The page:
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Fig. I. Time course of 59Fe incorporation into mouse circulating erythrocytes. 0.5 ~tCi of sterile 59Fe citrate were injected i.p. into adult (25 g) male BALB/c mice. At the times indicated blood was withdrawn and radioactivity measured in the erythrocyte fraction as indicated in Materials and methods• Each point is the mean of data from 10 animals. Vertical bars correspond to ± S.E.

cept with a T-2 toxin dose of 0.30 mg/kg, where a statistically significant inhibition was observed with 72-h, but not with 24-h 59Fe incorporation experiments. In order to test whether the inhibitory effects observed could be ascribed to an action of the toxin on the early phase of iron metabolism, the kinetics of the iron translocation into the vascular compartment and the distribution of the radioisotope between plasma and red cells were compared in control and T-2 toxin-treated mice. As shown in Table I, no significant differences in the plasma levels of 59Fe were seen in the intoxicated as compared to control mice. At 12 h and thereafter the radioactivity was totally absent from plasma in both experimental groups, indicating that the toxin does not affect the rate of 59Fe plasma clearance. Erythrocyte-bound radioactivity, on the other hand, was considerably reduced in the T-2 toxin-treated mice at 6 h and afterwards. These results suggest that the inhibition produced by T-2 toxin is not due to an impairment of iron absorption or transport, nor to an interference with iron uptake by the erythropoietic tissues, since the plasma 59Fe half life is not lengthened, at least in the early stage of the intoxication. Thus it appears very likely that the observed effects of the toxin are due to a direct action on the erythropoietic cells, and this could be related to its potent activity as inhibitor of protein synthesis [3], or to its cytotoxicity on proliferating cells [5], or both. In principle, it could be expected that the observed inhibition of the 24-h 59Fe uptake would express the action of T-2 toxin on hemoglobin synthesis in reticulocytes, whereas the 72-h uptake could reflect, in addition, the cytotoxic activi-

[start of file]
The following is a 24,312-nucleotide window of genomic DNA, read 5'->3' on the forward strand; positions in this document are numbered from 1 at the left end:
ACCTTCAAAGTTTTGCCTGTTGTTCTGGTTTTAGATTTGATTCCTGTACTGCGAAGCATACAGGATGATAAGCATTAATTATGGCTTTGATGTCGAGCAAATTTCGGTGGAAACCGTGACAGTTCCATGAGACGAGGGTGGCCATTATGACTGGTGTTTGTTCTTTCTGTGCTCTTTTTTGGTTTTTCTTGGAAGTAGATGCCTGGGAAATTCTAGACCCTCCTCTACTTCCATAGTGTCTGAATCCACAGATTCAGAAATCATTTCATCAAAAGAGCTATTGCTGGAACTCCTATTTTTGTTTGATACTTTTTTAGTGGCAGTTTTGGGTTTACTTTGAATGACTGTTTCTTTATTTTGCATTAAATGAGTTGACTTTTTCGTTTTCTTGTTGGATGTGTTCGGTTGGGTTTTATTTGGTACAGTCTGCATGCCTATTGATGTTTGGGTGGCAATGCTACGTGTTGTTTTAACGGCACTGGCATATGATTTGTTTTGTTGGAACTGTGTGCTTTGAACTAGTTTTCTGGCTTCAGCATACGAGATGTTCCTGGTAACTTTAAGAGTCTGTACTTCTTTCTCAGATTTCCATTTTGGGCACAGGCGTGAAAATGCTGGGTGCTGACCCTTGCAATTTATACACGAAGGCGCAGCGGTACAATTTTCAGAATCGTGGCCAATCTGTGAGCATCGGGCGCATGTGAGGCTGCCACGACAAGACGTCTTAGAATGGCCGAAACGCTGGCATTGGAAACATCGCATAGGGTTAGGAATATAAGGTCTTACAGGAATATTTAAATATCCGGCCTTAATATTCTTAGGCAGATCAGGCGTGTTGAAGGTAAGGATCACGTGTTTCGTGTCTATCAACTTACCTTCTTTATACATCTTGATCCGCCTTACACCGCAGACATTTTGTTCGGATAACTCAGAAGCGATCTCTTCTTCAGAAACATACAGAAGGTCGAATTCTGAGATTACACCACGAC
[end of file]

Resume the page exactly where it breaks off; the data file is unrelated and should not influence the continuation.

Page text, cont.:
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Fig. 2. Inhibition of 24-h and 72-h 59Fe incorporation into erythrocytesby different doses of T-2 toxin (subcutaneously 1 h before the radioisotope). Results are expressed as % of solvent-treated controls. Vertical bars correspond to ± S.E. (8-10 animals were used for each experimental point). (*) Significantly different from controls (P

Acute effects of T-2 toxin on radioactive iron incorporation into circulating erythrocytes in mice.

The 24-h and 72-h incorporation of 59Fe into circulating erythrocytes in mice were strongly inhibited by a single subcutaneous dose of T-2 toxin given...